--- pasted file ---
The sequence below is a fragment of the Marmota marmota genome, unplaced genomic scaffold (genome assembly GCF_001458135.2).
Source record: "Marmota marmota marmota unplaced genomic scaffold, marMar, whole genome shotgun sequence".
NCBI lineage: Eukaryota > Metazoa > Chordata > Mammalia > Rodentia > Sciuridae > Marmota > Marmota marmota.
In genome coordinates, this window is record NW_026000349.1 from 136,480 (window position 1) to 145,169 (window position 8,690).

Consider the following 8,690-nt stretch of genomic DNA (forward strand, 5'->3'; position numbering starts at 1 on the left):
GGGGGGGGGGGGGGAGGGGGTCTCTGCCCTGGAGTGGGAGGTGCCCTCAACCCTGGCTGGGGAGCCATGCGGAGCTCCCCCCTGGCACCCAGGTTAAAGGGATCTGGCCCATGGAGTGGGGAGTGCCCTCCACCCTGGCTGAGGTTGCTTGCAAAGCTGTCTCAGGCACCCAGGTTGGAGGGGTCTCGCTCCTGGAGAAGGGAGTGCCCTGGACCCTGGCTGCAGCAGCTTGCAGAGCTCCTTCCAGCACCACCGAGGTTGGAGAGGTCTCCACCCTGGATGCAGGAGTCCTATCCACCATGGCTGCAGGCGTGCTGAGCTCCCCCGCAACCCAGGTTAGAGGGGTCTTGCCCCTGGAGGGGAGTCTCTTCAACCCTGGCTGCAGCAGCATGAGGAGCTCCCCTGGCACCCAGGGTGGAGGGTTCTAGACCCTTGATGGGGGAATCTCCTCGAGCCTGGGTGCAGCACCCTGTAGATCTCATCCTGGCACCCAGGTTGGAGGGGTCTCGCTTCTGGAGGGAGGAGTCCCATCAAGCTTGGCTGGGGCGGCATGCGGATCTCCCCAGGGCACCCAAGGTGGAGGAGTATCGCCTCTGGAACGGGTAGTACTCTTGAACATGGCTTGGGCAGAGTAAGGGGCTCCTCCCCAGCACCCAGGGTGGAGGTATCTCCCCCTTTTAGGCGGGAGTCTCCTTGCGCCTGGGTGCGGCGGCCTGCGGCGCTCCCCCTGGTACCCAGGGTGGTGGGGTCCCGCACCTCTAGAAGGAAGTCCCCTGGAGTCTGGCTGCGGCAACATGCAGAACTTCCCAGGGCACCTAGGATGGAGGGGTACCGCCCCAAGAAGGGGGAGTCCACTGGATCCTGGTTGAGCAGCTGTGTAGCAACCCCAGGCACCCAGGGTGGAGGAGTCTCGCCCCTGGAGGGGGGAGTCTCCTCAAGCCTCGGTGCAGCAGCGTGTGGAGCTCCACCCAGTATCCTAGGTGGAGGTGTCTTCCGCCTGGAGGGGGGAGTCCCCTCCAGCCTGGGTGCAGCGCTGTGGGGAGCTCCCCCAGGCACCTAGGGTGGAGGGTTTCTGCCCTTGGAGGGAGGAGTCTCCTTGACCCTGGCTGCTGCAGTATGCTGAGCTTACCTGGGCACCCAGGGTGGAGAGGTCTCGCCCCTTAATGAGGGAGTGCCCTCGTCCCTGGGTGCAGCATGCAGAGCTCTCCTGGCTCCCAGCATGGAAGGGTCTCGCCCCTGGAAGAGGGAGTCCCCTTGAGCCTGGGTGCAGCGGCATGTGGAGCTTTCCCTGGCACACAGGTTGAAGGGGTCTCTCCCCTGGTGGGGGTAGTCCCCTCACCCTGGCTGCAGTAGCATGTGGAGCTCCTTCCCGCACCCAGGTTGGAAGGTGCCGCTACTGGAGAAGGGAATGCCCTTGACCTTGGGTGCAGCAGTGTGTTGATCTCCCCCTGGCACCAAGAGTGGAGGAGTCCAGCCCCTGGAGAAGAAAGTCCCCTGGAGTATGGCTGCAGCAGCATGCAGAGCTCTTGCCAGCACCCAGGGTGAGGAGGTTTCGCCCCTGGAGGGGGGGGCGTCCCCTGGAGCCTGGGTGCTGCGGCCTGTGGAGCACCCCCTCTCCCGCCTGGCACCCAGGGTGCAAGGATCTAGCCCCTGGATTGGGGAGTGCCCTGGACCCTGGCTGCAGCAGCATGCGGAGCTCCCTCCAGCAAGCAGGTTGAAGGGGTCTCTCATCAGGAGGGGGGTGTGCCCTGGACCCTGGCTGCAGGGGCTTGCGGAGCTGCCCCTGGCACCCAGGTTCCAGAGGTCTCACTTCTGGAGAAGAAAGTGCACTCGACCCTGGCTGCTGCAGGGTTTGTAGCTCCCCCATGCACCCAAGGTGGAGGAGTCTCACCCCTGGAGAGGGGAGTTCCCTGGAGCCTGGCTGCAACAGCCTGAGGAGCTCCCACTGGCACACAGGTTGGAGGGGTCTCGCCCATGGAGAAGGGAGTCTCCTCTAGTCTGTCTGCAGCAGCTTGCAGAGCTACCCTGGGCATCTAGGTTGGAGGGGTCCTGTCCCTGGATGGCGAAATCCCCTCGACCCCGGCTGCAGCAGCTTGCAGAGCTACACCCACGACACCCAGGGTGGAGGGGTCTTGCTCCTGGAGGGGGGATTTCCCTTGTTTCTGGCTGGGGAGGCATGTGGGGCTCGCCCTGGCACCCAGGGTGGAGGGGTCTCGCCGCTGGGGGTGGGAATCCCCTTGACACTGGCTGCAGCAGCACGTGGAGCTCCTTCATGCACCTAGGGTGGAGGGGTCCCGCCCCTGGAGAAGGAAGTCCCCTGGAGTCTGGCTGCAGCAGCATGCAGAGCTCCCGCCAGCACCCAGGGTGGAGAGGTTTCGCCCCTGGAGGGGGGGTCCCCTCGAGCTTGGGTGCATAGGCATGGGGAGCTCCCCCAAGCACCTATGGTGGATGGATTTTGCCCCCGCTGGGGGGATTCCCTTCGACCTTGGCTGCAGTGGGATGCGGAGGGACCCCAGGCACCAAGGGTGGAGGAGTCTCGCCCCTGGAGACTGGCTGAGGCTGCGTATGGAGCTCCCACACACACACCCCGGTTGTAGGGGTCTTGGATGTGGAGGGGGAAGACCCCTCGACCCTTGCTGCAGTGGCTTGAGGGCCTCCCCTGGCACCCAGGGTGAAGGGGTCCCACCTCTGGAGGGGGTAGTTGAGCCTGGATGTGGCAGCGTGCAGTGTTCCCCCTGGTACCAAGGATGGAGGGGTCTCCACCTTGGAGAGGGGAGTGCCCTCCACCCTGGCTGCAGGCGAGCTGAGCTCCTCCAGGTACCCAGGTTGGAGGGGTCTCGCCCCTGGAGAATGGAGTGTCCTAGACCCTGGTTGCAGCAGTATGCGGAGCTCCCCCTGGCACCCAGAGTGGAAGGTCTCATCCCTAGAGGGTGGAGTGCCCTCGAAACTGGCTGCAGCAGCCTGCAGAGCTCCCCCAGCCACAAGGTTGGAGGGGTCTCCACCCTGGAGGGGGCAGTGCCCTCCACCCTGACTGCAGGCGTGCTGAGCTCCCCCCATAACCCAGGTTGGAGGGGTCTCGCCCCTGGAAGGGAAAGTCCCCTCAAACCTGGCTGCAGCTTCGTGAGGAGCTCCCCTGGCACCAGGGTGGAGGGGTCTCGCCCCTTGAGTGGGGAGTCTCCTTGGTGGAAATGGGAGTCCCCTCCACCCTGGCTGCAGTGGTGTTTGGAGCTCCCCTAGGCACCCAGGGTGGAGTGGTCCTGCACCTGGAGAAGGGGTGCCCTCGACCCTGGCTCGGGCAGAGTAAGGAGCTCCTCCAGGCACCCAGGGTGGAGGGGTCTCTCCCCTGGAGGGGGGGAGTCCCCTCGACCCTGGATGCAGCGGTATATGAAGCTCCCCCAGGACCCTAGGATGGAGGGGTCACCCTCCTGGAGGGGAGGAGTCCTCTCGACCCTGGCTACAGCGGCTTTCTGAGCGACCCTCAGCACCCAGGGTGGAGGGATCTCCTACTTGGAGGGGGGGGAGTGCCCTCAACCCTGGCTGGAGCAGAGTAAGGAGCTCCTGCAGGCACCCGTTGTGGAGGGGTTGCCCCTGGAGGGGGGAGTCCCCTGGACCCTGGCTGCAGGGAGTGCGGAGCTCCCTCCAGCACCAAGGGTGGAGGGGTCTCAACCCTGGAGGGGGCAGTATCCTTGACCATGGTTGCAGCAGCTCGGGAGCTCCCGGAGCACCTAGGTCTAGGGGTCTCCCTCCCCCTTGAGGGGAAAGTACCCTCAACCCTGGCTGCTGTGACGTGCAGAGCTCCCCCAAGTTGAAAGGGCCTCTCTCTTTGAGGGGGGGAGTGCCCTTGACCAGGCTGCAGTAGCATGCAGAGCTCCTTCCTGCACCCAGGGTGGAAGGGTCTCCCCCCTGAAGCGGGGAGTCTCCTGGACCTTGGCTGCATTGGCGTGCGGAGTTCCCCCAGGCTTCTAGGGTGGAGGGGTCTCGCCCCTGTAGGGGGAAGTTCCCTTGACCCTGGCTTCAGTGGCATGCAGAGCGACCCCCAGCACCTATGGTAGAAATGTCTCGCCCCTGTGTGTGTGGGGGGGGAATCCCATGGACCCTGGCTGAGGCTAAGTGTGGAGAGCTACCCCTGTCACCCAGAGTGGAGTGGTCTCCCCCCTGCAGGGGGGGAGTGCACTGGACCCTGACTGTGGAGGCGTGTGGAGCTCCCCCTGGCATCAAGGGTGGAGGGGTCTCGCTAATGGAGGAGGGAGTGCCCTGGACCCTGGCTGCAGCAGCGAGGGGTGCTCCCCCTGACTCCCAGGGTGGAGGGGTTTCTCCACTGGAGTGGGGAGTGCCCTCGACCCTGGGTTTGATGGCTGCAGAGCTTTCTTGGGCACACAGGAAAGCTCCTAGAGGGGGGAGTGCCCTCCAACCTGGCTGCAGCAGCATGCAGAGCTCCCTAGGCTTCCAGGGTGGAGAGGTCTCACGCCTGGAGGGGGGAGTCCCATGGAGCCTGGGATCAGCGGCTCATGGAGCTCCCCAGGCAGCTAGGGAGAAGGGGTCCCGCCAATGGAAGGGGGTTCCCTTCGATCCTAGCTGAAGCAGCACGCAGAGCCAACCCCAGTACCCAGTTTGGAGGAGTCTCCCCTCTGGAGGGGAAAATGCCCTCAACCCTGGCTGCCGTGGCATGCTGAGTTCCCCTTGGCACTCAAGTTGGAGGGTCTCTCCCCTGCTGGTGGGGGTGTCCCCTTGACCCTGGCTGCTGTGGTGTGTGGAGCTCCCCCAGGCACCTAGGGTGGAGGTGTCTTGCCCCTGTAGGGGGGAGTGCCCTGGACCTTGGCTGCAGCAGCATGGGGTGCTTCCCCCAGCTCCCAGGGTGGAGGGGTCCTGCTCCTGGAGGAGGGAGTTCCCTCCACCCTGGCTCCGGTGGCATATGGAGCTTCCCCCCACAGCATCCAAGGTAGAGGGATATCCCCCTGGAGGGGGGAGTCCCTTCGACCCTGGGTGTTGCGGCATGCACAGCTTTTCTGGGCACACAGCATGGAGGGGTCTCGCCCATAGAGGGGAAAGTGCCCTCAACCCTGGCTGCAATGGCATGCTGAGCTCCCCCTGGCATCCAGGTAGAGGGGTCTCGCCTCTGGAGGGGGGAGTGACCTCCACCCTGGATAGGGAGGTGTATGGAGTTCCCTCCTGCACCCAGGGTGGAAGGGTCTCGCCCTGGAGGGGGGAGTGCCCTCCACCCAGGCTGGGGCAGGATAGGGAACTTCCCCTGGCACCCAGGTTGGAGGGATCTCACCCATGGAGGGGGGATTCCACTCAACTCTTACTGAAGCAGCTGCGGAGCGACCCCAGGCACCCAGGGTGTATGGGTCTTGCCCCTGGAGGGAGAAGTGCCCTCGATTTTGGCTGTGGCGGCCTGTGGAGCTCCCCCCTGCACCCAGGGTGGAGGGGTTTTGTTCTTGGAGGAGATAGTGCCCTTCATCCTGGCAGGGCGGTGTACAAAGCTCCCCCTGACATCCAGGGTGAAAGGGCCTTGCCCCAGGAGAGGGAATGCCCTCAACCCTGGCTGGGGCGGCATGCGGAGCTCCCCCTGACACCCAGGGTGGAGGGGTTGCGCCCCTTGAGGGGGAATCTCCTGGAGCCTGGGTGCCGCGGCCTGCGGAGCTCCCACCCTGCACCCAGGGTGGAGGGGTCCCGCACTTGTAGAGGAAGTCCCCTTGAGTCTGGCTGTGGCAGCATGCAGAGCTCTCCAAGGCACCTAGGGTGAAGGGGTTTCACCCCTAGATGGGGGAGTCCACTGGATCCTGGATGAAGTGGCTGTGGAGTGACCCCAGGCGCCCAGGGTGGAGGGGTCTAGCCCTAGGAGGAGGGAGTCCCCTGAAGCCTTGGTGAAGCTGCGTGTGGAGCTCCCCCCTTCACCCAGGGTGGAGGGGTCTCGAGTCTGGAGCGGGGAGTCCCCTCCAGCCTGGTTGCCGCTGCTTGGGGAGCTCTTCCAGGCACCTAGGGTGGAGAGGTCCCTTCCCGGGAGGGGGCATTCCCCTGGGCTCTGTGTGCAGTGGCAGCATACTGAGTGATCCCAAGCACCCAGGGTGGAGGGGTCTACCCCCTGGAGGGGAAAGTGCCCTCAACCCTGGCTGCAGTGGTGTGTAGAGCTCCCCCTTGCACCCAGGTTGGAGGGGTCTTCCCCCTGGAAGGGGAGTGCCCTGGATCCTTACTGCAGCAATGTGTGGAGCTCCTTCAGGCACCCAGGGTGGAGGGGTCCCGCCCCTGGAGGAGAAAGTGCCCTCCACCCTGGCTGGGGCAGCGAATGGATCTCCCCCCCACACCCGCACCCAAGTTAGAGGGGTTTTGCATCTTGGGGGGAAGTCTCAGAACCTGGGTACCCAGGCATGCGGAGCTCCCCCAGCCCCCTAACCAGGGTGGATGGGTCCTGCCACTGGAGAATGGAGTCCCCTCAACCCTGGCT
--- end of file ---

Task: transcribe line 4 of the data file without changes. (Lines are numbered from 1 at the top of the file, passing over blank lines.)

In genome coordinates, this window is record NW_026000349.1 from 136,480 (window position 1) to 145,169 (window position 8,690).